Theatrical release poster
|Directed by||M. A. Thirumugam|
|Produced by||Sandow M. M. A. Chinnappa Thevar|
|Written by||V. Balamurugan|
|Music by||K. V. Mahadevan|
|Cinematography||N. S. Varma|
Thunaivan (transl. Companion) is a 1969 Indian Tamil-language Hindu devotional film directed by M. A. Thirumugam and produced by Sandow M. M. A. Chinnappa Thevar. It was written by V. Balamurugan, while the music was composed by K. V. Mahadevan. The film stars Sridevi, A. V. M. Rajan and Sowkar Janaki while Major Sundararajan, Nagesh, Sachu, Vennira Aadai Nirmala and K. B. Sundarambal are featured in supporting roles. The film marked Sridevi's first leading film role of her career at the age of five, playing Lord Muruga. It was partially filmed in Black & White and Eastmancolor, and was a commercial success, running in theatres for over 100 days. The film was remade in Hindi as Maalik .
Velayudham (A. V. M. Rajan), an orphan and a devotee of Lord Murugan lives in the Murugan Temple of Pooncholai town with the support of the priest Ponnambalam (Senthamarai). The temple trustee (Major Sundararajan) cones for a special Pooja and notices the ruby stone missing in the deity's spear. He blames Velayudham and beats him and threatens to send him out of the town if it not returned by him the next day. An upset Velayudham pleads with Lord Murugan for justice and since the stone could not be traced, Ponnambalam gives his relative contact in Coimbatore and tells him to leave the town to avoid getting any punishment from the trustee. The next day, Ponnambalam finds the ruby inside the temple and rushes to stop him but it is too late as Velayudham has already left by train. On reaching Coimbatore, he loses his bag containing the address of Ponnambalam's relative. Lost in a new place, he finds solace in a discourse happening there by Kirupananda Variar and believes that Lord Murugan will certainly help him.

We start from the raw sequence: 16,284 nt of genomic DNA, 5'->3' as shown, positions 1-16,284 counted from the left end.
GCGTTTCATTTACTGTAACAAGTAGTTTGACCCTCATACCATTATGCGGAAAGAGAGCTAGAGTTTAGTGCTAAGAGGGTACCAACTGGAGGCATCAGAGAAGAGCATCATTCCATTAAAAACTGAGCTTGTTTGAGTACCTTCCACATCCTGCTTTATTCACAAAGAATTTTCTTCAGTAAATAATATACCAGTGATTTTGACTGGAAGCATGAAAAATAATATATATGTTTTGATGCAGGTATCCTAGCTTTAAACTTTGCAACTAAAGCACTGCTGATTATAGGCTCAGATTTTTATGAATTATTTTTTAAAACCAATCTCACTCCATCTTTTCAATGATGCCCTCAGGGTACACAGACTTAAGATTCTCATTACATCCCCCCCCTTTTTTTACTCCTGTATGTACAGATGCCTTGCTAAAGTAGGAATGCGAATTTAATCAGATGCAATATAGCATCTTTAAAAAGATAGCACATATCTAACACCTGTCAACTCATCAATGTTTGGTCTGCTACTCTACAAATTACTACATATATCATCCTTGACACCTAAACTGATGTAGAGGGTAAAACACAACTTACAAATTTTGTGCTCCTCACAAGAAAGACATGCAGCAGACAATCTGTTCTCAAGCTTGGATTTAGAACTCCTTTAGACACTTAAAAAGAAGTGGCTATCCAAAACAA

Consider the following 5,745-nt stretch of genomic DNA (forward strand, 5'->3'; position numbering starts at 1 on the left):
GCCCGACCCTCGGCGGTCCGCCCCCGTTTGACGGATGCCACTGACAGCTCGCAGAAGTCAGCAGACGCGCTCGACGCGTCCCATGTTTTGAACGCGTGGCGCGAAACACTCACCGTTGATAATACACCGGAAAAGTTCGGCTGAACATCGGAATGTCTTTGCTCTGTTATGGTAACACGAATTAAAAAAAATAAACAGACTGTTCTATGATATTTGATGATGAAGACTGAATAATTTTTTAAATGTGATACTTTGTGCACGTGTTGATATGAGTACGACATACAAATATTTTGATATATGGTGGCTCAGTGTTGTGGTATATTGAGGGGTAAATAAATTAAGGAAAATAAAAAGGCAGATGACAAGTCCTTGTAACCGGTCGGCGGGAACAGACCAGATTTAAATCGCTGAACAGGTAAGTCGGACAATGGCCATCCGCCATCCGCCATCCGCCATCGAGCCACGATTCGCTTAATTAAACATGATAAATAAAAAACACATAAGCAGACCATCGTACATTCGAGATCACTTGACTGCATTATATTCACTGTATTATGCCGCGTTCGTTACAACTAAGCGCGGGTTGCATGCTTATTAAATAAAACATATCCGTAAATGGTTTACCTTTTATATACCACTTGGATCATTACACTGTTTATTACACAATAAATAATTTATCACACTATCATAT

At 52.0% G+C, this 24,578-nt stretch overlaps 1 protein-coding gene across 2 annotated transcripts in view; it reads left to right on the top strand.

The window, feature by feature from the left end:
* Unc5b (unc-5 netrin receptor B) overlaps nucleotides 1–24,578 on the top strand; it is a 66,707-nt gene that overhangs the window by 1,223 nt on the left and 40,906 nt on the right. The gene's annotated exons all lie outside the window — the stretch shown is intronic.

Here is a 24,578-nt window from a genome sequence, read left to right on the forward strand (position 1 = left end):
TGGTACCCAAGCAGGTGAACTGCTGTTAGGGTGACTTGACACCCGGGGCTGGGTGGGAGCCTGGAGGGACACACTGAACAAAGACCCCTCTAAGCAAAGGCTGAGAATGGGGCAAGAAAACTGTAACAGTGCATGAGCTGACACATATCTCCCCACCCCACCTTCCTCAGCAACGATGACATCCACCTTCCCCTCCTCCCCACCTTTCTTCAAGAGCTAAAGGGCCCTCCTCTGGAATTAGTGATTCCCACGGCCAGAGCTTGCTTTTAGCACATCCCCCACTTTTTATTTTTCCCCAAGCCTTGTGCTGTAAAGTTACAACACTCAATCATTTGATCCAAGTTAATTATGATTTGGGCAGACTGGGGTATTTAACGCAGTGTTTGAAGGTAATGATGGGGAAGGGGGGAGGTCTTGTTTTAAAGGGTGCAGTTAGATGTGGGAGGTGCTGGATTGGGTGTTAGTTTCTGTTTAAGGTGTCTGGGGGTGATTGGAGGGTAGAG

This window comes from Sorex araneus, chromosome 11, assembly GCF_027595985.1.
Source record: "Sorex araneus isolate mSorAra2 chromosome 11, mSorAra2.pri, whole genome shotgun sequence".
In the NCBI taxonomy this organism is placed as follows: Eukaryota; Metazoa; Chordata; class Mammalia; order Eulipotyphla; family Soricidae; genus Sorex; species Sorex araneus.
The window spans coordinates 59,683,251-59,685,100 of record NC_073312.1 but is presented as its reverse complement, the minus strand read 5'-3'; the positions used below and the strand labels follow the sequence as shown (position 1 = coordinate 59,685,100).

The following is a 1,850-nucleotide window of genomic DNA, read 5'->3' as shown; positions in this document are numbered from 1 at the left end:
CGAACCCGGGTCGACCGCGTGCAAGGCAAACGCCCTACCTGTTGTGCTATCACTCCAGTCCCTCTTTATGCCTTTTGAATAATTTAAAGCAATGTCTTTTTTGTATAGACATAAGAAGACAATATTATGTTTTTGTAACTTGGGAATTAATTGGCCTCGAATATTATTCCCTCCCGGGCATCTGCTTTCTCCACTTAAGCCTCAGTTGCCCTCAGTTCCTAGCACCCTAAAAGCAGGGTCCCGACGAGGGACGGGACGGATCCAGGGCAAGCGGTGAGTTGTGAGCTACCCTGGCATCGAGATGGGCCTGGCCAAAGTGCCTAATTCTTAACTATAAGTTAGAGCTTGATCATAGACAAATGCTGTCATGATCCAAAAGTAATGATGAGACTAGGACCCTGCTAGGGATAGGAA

While buying Lord Murugan's portrait from Paramasivam (Nagesh) shop, Velayudham gets the address chit which he had lost and realises that the person he was supposed to meet is none other than Paramasivam. Velayudham gets a job from Bhama (Sachu), a fruit shop vendor close to paramasivam, and sells fruits on the roadside. He does very good business and saves up all the money. One day he gets help from Maragatham (Sowcar Janaki) in getting the money due from her friends, who try to cheat him.
One day, Velayudham helps an old man (V. S. Raghavan) with epilepsy struggling at the Murugan temple. Velayudham's help and sincerity in taking care of the old man's briefcase full of money impresses him and he offers Rs.10, 000/- as a token of his appreciation. Using that money, Velayudham starts a fruit stall, which becomes successful. He later starts jewellery shop and many other businesses. He soon becomes a rich businessman in the city and helps many people with his wealth.
Velayudham helps to retrieve Maragatham's stolen chain from his shop by a thief and she is very grateful. He chances upon the temple trustee on the road and invites him for lunch and the trustee comes with his daughter who to Velayudham's surprise is Maragatham. They both likes each other and the trustee notices this and proposes marriage between them. The marriage takes place and they commence a happy life.